The azure sky and golden fields of wheat depicted in Ukraine’s yellow-and-blue-banded flag represent one of the world’s most important bread baskets. Before the Russian invasion, the country was responsible for 12% of global wheat exports, 16% of global corn exports, and 46% of global sunflower oil production. But that flag, now a symbol of defiance, also represents a cautionary tale about the world’s overreliance on singular sources of vital foods, particularly when it comes to international humanitarian food aid.
The two-month-long conflict has derailed Ukraine’s ability to plant, harvest, and export its major crops, driving higher costs and stoking fears of global food shortages. As the World Food Program’s executive director, David Beasley, warned the United Nations Security Council on March 29: rising food prices would devastate the humanitarian organization’s ability to feed some 125 million people on the brink of starvation because Ukraine had gone “from the breadbasket of the world to breadlines.”
The ripple effect of the Ukraine crisis on global grocery bills, however, is just a taste of what is to come as climate change disrupts the world’s agricultural areas. As temperatures rise due to increasing greenhouse-gas emissions, so too will the price of food. Humanitarian aid is likely to suffer first, with donors’ funds losing their purchasing power when prices of basic commodities like wheat and oil increase.
“The full impact of climate change will make the Ukraine crisis’s impact on food prices look like kindergarten,” says Enock Chikava, the Bill & Melinda Gates Foundation’s interim director for agricultural development. “We are already living in a one-degree warmer world, and we are already seeing more pests, more droughts, more heat. If we continue on this trajectory, to 1.5°C or even 2°C, all hell will break loose.”
But simple solutions, in the form of localized farming adaptations, experts say, can play a role in heading off the worst of the impact of looming global food shortages—if they are implemented ahead of time.
A version of this story first appeared in the Climate is Everything newsletter. To sign up, click here.
The United Nations Food and Agricultural Organization (FAO) recently estimated that the Ukraine crisis would push up to 12 million people into hunger worldwide. This is in part because, as the FAO estimates, one‑third of Ukraine’s crops and agricultural land may not be harvested or cultivated this year, leading to a loss of one fifth of the country’s wheat supply. Future harvests are also in jeopardy because next season’s crop is unlikely to be planted amidst wartime conditions. At the same time, economic sanctions on Russia, the world’s largest producer of wheat, have further reduced global supplies.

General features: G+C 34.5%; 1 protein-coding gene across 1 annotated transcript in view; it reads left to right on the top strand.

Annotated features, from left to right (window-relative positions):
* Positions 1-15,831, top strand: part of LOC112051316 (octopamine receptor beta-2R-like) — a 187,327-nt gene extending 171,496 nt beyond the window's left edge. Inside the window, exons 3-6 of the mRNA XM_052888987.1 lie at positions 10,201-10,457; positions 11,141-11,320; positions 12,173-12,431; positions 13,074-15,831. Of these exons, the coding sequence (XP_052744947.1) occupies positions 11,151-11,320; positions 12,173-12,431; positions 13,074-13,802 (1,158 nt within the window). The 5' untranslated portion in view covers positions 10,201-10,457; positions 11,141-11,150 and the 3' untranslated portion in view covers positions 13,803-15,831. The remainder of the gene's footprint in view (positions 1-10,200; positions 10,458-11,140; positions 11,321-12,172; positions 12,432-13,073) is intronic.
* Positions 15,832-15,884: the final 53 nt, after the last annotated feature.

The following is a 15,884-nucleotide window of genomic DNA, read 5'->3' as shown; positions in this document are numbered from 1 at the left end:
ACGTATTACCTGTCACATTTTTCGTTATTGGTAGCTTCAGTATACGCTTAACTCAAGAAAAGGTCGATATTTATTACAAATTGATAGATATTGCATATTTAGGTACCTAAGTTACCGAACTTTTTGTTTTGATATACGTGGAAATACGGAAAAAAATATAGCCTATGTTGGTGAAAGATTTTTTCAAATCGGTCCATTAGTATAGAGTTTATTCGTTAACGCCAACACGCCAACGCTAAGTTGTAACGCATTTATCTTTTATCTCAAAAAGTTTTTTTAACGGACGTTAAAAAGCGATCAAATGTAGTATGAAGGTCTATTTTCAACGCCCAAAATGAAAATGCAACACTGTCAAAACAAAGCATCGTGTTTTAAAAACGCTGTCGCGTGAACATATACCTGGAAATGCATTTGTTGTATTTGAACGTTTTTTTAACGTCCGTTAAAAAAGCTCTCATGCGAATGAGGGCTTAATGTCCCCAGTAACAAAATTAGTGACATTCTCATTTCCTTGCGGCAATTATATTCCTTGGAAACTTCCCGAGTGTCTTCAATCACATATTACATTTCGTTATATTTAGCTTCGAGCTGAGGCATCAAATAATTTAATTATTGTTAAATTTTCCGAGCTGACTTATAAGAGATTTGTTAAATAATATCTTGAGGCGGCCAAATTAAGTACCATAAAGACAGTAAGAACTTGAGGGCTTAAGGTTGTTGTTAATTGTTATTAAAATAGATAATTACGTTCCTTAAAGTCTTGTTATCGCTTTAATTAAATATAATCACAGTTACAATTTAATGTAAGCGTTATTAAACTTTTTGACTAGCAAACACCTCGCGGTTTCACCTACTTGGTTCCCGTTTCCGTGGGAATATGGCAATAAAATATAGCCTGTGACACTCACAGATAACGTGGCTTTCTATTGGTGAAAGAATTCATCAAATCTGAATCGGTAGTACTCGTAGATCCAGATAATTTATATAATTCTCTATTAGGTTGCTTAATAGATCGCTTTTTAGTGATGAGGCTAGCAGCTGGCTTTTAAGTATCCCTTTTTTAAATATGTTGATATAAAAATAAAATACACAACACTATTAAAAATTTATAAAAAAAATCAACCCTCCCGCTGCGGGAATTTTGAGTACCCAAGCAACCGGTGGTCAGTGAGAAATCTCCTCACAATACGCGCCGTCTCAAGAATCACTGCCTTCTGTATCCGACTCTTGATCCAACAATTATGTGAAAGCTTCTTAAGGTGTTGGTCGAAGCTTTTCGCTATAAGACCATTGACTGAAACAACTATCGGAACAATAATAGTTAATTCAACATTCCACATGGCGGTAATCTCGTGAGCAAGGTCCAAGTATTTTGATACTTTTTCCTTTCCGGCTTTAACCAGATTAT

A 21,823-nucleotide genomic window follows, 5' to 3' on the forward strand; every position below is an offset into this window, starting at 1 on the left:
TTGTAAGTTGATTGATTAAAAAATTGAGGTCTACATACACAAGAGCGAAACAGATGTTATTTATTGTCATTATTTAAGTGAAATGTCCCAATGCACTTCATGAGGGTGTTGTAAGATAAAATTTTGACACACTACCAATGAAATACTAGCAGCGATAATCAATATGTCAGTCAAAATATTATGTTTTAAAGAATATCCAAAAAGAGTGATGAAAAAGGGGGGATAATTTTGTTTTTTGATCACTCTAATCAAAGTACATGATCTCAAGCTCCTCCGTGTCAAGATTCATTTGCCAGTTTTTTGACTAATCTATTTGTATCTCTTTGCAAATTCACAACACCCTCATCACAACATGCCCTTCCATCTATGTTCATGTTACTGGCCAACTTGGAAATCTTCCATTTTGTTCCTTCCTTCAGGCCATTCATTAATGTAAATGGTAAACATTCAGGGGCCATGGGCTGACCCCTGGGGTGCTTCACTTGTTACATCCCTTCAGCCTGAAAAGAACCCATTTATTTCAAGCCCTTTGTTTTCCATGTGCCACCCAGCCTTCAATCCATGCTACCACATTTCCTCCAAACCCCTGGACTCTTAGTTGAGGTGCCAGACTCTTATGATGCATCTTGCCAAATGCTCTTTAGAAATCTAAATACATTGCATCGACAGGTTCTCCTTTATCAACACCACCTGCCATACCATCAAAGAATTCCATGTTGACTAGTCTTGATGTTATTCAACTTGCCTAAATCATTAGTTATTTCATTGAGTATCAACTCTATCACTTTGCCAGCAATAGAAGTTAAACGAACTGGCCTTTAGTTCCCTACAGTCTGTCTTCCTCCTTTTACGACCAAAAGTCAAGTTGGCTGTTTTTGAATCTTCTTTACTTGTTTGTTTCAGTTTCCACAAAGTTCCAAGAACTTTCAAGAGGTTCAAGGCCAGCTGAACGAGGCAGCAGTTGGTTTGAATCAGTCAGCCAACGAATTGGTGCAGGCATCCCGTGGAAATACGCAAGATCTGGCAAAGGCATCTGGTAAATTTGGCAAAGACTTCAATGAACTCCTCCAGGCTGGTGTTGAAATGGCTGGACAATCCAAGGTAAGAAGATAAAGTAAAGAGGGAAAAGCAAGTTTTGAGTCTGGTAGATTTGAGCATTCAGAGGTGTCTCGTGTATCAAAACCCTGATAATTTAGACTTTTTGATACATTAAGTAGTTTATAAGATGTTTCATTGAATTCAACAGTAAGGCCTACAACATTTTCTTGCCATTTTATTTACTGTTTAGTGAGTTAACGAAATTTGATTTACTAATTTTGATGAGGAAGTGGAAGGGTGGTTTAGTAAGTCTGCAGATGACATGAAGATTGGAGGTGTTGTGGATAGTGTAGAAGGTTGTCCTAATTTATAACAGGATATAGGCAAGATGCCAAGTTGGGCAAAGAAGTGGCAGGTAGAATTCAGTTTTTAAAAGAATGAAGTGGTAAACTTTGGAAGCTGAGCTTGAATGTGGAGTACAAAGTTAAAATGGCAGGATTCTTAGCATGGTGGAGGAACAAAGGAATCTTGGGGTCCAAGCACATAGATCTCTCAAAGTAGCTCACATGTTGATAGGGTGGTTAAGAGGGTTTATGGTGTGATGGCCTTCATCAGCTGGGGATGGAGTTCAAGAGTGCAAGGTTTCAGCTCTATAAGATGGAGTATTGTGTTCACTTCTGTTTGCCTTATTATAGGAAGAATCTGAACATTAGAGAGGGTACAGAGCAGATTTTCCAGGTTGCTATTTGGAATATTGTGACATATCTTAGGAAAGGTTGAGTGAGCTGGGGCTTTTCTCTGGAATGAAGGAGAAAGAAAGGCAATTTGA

Meanwhile, Russia and its ally Belarus are leading producers of the fertilizers that farmers use around the world. Sanctions and conflict-linked shipping restrictions have limited their availability on global markets, and the resulting higher prices will force farmers to make difficult decisions: reduce their use, and risk lower yields, or pay more and charge more—if they can—for their crops. Either way, essentials will likely get more expensive. Some governments may be able to subsidize fertilizers or wheat, or both, to carry their populations through, but others may not be able to, risking starvation.
The impact on the cost of food has been swift. At the end of March, the FAO’s monthly tracking of the price of a basic basket of goods surged to its highest level—a 60% increase over last March’s basket—since the FAO Food Price Index was first published in 1990. Food prices could rise by another 20% in parts of the world that depend on Ukrainian and Russian exports, according to the UN. This in turn translates into higher prices for international food aid, creating an unbearable toll for fragile populations already teetering on the edge of hunger.
Add to this the impacts of rising global temperatures and the effects could be devastating for economically disadvantaged countries. According to the Intergovernmental Panel on Climate Change’s landmark report released in February, rising temperatures are likely to increase drought, flooding, and fire in once-reliable agricultural areas like California and southern Europe, which all could send production numbers tumbling.